China Hard Landing Bets Rise As It Now Costs More To Bet On Renminbi Strength Than Weakness

Tyler Durden's picture

About a week ago, Goldman Sachs closed its tactical short USDCNY Non-Deliverable Forward trade, which was opened on June 10, 2010 and which expired a year later for a 4.2% gain. Goldman added: "Our view has not changed. The necessary adjustments to global imbalances demand a weaker US Dollar, and especially so vs the CNY. The cyclical and political backdrop remains supportive along those lines. Moreover, we expect $/CNY depreciation to continue/extend in the months to come. We remain positioned for the theme via our $/CNY NDF recommended Top Trade with longer initial maturity, expiring on 4 December 2012." Nonetheless, something appears to have shifted in the derivative CNY market, where as Bloomberg points out, it now costs more to bet on RMB weakness than strength. It adds: "China appears headed for a hard landing as the country’s housing market shows more signs of weakness. Currency traders have reduced their expectations for more appreciation of the yuan versus the dollar in the derivatives market, meaning they expect Chinese policy makers to fundamentally shift their approach to the currency due to economic softening. Other markets may soon follow currency’s lead." As the attached chart shows the USDCNY 3 Month 25 Delta Risk Reversal for the first time since September 2009, there appears to be some outright bearishness on the renminbi appreciation scenario. Does this mean that yesterday's decline in the official fixing rate to 6.4736 on Thursday, lower than the record high of 6.4683 on Wednesday is more than a one time adjustment and is the start of a new trend? We will find out soon enough.

USDCNY internals:

More from Bloomberg:

A number of signs point to a decline in Chinese housing. The Bloomberg Brief Population Weighted National Home Price Index shows that while housing prices are still rising year over year, the rate of appreciation is diminishing as government tightening measures aimed at quelling the bubble have taken effect. Growth slowed to 4.1 percent in May from 5.9 percent in January, and is approaching the nation’s one-year deposit rate of 3.25 percent.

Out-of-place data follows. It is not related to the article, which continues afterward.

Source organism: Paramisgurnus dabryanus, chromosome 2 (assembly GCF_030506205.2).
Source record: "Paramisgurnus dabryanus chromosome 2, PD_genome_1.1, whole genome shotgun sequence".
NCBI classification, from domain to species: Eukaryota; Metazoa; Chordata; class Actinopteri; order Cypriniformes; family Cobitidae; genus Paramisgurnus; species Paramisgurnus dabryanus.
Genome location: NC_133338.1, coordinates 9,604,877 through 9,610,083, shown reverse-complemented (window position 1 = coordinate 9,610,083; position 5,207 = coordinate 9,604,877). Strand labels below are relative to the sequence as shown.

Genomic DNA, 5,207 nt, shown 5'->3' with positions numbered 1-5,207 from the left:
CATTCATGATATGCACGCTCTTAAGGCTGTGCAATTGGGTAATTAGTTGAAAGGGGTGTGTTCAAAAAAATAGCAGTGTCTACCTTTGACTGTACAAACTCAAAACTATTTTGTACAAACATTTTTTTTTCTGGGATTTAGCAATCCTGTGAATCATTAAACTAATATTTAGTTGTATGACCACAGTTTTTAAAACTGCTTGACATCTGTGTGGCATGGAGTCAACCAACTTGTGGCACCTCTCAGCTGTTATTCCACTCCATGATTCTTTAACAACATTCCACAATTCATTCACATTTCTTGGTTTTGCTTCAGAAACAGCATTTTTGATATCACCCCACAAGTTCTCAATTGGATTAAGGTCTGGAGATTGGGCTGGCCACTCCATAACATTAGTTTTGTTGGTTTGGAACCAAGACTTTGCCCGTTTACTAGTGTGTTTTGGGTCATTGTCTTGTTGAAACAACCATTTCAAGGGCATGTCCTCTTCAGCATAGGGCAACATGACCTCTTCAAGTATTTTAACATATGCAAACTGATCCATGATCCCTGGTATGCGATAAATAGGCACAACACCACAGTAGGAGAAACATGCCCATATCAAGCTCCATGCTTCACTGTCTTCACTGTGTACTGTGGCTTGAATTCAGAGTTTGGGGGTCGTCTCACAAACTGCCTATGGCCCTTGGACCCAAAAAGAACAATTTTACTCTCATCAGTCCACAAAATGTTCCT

With inflation above five percent, this decline means housing has joined deposit rates in negative territory in real terms, reducing investor incentives to put money into real estate. Transaction volumes also appear to be slowing, which may point to lower prices ahead.

There are also declines in other related data series. Sales of excavators have fallen 9.6 percent year over year, and sales of heavy-duty trucks needed for building are down 22.4 percent.

All of this likely fed into Standard & Poor’s recent revision of its outlook on Chinese housing to negative from stable. S&P expects home prices to fall 10 percent over the next year.

A decline in home prices may cause significant wealth destruction in China. The country’s investors essentially have only three main options: bank accounts, equity markets, and property. With real deposit rates in negative territory since February 2010, many Chinese have been pushed into property and equity markets. According to a survey by Hurun reported on by Forbes in May, about 20 percent of Chinese millionaires get their money from the country’s “hot real estate market.”

Growing concerns about a hard landing are definitely on display in the currency market, where betting that the yuan will fall recently became more expensive than backing its appreciation for the first time since September 2009. US D/CNY three-month 25 delta risk reversals, which measure the skew of out-of-the-money options to determine the direction of the spot rate over the next three months, turned positive on June 13.

This is remarkable given that the yuan is largely a political tool in China, held at lower levels than it should be to encourage exports and allowed to appreciate only gradually by Chinese policy makers under pressure from foreign counterparts to lessen global imbalances. In a hard landing scenario, Chinese policy makers would likely stop allowing appreciation, as strong exports would become a more important tool for bolstering the economy.

Bloomberg's proposed solution to what may be the start of China's downturn? Why print more of course:

Eventual government action may borrow from Fed Chairmen Alan Greenspan and Ben Bernanke’s playbooks. Their moves to loosen monetary policy in response to faltering markets became known as the Greenspan and Bernanke puts. In China, support would likely include fiscal as well as monetary policies focused on increasing investment into low- and middle-income housing and infrastructure as outlined in the country’s 12th five-year plan, as well as the lifting of certain borrowing restrictions for new homes. This “Jiabao” put would help put the economy back on sounder footing while likely engineering a soft landing for China.

Luckily, the financial markets have already put the stranglehold on the "Jiabao" put, and unless China promptly agrees to commence the printing, the interbank liquidiy market as we have been showing for the past week, is about to die a gruesome death.